The truck portion of the pricing model is based on several calculations. First, the replacement cost is multiplied by the desired return rate. That number is then divided by 12 to get the monthly amount needed to generate the desired return. Next, the monthly truck costs are added, and that sum is divided by the driver hours per month in order to calculate the truck costs per driver hour. After that, the truck costs per driver hour are divided by 60 to find the costs per minute, and that number is multiplied by the minutes per stop to determine the revenue needed for each service stop. Finally, the revenue needed for each stop is multiplied by 4.33 (average weeks in a month) and then by the number of times each week the site is serviced.

Using this formula, a commercial collection company with an average minutes per stop of 6 minutes, 650 driver hours per month, total truck costs of $97,500 per month, a replacement cost of $600,000 for the trucks and a desired return rate of 15 percent would need to bill $69.95 per month for a stop that is serviced once per week.

Disposal cost is a calculation of the average pounds per container yard multiplied first by the size of the container and then by the frequency of service. That number is then multiplied by 4.33 (for weeks per month) and then the applicable disposal site rate before being divided by 2,000 (the number of pounds in a ton). If our hypothetical commercial collection company is in a market where the average disposal rate is $40 per ton, it would need to bill $53.52 for a 6-yard container serviced once per week.

By bringing the various components of the pricing model together and calculating the price for different frequencies, a hauler can produce a price sheet for different container sizes and frequencies. Using the above financials, monthly billing rates for a 6-yard container are outlined in Figure 1.

Know Your Customer

Every commercial customer is unique in terms of space available, types of waste streams, special schedules, security and other factors. One price does not fit all customers, so the pricing model can be adapted for individual customers.

Customers that have space for additional containers can improve by adding containers instead of increasing the frequency of their service. Many companies count additional containers at the same stop as “half-stops” since the driver doesn't have to drive to a different location. A location with two containers would be counted as 1.5 stops for the purpose of pricing.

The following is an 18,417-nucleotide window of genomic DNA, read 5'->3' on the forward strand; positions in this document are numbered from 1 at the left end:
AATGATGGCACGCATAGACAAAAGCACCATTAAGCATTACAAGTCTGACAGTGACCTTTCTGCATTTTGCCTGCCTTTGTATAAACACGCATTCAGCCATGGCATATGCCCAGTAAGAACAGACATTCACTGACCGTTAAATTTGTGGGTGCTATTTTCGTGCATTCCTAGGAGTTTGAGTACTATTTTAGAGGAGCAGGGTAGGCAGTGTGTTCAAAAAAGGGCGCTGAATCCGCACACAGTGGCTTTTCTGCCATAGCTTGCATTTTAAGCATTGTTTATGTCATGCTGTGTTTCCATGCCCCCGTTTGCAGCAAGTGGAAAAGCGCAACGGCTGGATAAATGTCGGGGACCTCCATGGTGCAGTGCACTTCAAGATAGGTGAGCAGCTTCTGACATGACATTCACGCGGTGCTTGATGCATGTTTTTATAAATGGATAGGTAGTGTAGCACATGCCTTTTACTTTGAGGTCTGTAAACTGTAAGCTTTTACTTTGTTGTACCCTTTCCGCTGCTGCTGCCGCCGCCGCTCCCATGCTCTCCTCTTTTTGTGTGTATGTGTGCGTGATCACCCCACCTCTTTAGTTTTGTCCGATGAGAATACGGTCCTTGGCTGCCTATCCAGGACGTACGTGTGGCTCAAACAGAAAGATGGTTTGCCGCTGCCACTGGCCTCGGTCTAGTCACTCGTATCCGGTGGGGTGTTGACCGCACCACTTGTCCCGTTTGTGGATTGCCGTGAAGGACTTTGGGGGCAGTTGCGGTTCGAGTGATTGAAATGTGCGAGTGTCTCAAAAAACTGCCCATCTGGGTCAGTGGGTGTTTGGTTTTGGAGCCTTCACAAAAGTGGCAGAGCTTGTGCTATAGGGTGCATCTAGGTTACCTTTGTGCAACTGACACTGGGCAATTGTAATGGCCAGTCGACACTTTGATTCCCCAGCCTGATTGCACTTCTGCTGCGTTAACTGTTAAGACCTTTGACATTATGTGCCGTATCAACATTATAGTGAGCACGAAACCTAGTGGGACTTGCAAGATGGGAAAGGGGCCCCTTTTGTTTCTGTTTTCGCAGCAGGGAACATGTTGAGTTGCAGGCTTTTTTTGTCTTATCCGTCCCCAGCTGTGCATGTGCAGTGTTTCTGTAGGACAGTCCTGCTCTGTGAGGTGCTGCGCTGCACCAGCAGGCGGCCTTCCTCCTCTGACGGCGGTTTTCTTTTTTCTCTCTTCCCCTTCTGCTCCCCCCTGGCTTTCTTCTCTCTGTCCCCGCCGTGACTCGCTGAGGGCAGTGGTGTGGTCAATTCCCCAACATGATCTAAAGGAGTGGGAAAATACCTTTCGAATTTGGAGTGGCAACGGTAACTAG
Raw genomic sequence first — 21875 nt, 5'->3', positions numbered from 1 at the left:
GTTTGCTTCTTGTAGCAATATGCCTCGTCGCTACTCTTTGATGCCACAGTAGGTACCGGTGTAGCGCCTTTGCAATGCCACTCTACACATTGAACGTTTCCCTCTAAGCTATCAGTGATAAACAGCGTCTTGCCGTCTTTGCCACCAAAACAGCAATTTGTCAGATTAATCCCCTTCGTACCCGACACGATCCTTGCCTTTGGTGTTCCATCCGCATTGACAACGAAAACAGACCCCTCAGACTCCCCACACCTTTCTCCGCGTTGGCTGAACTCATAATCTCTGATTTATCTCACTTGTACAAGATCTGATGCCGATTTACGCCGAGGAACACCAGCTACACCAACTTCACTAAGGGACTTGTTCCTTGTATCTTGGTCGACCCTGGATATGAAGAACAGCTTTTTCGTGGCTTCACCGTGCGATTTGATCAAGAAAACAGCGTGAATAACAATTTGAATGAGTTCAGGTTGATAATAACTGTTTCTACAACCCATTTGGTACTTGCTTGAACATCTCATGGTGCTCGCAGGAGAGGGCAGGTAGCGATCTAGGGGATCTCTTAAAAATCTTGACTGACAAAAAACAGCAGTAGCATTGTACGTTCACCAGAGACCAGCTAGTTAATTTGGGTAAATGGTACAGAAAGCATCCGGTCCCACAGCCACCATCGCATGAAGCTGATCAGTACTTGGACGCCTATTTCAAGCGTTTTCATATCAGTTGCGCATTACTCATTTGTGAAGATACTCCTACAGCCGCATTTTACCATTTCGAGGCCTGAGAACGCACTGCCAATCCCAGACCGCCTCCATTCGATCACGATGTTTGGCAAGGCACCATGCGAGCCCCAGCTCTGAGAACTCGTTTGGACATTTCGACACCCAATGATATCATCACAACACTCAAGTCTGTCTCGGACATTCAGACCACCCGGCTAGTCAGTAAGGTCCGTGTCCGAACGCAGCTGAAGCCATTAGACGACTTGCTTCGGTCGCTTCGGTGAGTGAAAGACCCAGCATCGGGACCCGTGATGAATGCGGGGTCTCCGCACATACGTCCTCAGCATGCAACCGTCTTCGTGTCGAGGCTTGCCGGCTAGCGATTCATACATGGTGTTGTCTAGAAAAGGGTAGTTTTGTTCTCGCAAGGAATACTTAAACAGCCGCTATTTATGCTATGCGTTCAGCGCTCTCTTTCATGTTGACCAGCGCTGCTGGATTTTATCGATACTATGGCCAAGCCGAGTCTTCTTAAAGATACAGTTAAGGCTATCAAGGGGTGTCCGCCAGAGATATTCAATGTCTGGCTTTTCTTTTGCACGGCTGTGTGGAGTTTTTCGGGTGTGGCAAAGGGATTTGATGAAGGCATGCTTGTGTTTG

Using the above price sheet for a 6-yard container, a customer would be billed $257.43 per month for a 6-yard container serviced twice per week. However, if the service frequency remained once per week and the customer got a second 6-yard container, then the customer's price would be $232.97 per month (see Figure 2 below).

Similarly, adjustments can be made for enclosures, locked containers, containers on casters that have to be rolled out, or other customer requirements that increase the time needed to service an account.

Another consideration is the weight of certain waste streams. Restaurant waste tends to be heavier than other kinds. Therefore, the disposal component of the price should be increased to account for the increased weight.

Know Your Results

A price model is only as good as the last time it was reviewed. A commercial collection company should review and adjust its price model at least every quarter, possibly more often if the market has changed due to disposal increases, fuel costs, contract bids, or even if the company purchases new equipment.

Ted W. Fenn is an independent financial consultant who primarily serves customers in the solid waste industry. He can be reached at tedfenn@aol.com.


Minutes per stop - total driver hours multiplied by 60 minutes, divided by the number of stops serviced.

Pounds per container yard - number of tons disposed divided by 2,000 pounds, divided by the total of container yards picked up.

Monthly desired return - asset replacement costs multiplied by the rate of return desired divided by 12 months.

Annual container factor - historical annual container expenses divided by the investment in containers plus the desired rate of return.

Container component of the monthly standard charge - replacement cost of the container multiplied by the annual container factor divided by 12 months.

Truck component of the monthly standard charge - monthly truck costs plus the replacement cost multiplied by the desired rate of return divided by 12 months, divided by the monthly driver hours, divided by 60 minutes, multiplied by minutes per stop, multiplied by the frequency of weekly service, multiplied by 4.33 weeks.

Disposal component of the monthly standard charge - average pounds per container multiplied by the container size (in yards), multiplied by the frequency of weekly service, multiplied by 4.33 weeks, multiplied by the disposal rate, divided by 2,000 pounds.